Album Review: Rancid’s Trouble Maker


Whilst most bands today seem happy to chug off a new record every five years or so (unless you’re Tool), Rancid have kept themselves busy as their ninth studio album Trouble Maker hits the shelves just three years after Honor Is All We Know.

As you would expect the record is short, 36 minutes for 17 songs which is about right for the punk rock veterans. Trouble Maker kicks off with “Track Fast” the bruising song played at a thousand miles per hour feels like a direct homage to classic Motorhead, and the frantic crushing of drums, guitars is over in less than a minute, if this is an informal welcome to the record, Rancid have our attention.

“Ghost of a Chance” follows and is instantly one of the tracks you know that you will love, it feels like a classic Rancid song and the boys are on form. Tim Armstrong may never be voted in as the best singer of his generation but his voice lends superbly to Lars Frederiksen’s guitar. “Telegraph Avenue” which like “Ghost of a Chance” has been released as a single may just be one of the catchiest songs that Rancid have written in 20 years.

“An Intimate Close Up of a Street Punk”, which could well be the title of a punk documentary circa New York, early 80s, you can see it right now, will be a song that will sound better live and signal a few moshpits when the band undertake their festival duties in Europe this summer.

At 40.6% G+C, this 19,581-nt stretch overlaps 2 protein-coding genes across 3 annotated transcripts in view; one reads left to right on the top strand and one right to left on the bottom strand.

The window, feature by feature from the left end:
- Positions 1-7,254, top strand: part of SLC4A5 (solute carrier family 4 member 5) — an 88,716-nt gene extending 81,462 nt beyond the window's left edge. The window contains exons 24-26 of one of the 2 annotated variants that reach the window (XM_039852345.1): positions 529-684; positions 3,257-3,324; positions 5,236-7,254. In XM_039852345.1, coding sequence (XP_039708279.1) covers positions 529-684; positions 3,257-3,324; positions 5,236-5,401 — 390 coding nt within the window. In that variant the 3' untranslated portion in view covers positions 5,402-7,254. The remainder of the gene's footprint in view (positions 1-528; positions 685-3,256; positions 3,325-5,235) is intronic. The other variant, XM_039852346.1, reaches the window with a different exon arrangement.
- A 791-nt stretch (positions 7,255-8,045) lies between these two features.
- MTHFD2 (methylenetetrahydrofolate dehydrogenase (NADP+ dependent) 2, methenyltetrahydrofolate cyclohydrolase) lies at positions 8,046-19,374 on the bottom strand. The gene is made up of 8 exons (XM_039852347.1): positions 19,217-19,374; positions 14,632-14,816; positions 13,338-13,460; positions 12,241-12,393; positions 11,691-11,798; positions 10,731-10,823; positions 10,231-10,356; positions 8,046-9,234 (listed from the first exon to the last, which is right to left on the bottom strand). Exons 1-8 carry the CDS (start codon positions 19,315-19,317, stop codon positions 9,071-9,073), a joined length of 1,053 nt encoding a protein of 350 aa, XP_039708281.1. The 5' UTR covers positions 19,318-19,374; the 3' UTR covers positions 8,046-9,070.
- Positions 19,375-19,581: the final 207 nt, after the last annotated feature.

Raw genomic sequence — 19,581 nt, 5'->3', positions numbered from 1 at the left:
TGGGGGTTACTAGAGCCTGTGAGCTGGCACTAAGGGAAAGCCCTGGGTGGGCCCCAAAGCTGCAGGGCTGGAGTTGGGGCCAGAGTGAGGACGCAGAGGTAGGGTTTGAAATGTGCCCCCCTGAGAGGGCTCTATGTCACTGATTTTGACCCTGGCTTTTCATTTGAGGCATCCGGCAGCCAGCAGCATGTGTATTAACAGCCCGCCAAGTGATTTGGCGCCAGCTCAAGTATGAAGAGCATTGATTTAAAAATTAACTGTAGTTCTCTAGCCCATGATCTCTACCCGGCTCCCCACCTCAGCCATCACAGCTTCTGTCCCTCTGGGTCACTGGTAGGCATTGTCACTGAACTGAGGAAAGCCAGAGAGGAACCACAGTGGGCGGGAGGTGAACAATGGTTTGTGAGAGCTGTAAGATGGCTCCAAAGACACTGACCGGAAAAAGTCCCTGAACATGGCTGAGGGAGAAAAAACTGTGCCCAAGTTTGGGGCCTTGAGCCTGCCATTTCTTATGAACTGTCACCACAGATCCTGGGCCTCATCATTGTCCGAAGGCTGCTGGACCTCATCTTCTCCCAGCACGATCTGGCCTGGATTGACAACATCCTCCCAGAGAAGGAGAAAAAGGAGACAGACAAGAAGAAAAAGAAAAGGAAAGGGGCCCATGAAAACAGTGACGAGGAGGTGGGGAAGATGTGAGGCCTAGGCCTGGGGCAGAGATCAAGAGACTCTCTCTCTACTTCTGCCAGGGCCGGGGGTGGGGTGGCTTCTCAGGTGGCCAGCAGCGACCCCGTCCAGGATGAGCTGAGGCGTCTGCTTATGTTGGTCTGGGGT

“Where I’m Going” is classic ska/punk, with a mix of Buddy Holly and Shane McGowan, whilst “Farewell Lola Blue” could easily be paired up next to 1995’s Rancid effort “Ruby Soho”. “All American Neighborhood” sees the talents of Matt Freeman on bass as the songs builds up to a guitar frenzy. “Bovver Rock and Roll” feels like the bastard son of Marc Bolan and T-Rex.

The majority of songs seem to yearn for a past, a goodbye of sorts and let’s have a drink to the departed- one could wonder if Trouble Maker was influenced by a horrendous 18 months for the music world that has saw everyone from Lemmy to David Bowie pass on.

Rancid deserve to have a bigger crowd and a better following. Whether they can achieve this based on Trouble Maker is not certain. The band have stuck to a tried and tested formula, but have spun out 17 blistering tracks. And if Rancid don’t garner success from these delicacies, then it will be other’s losses.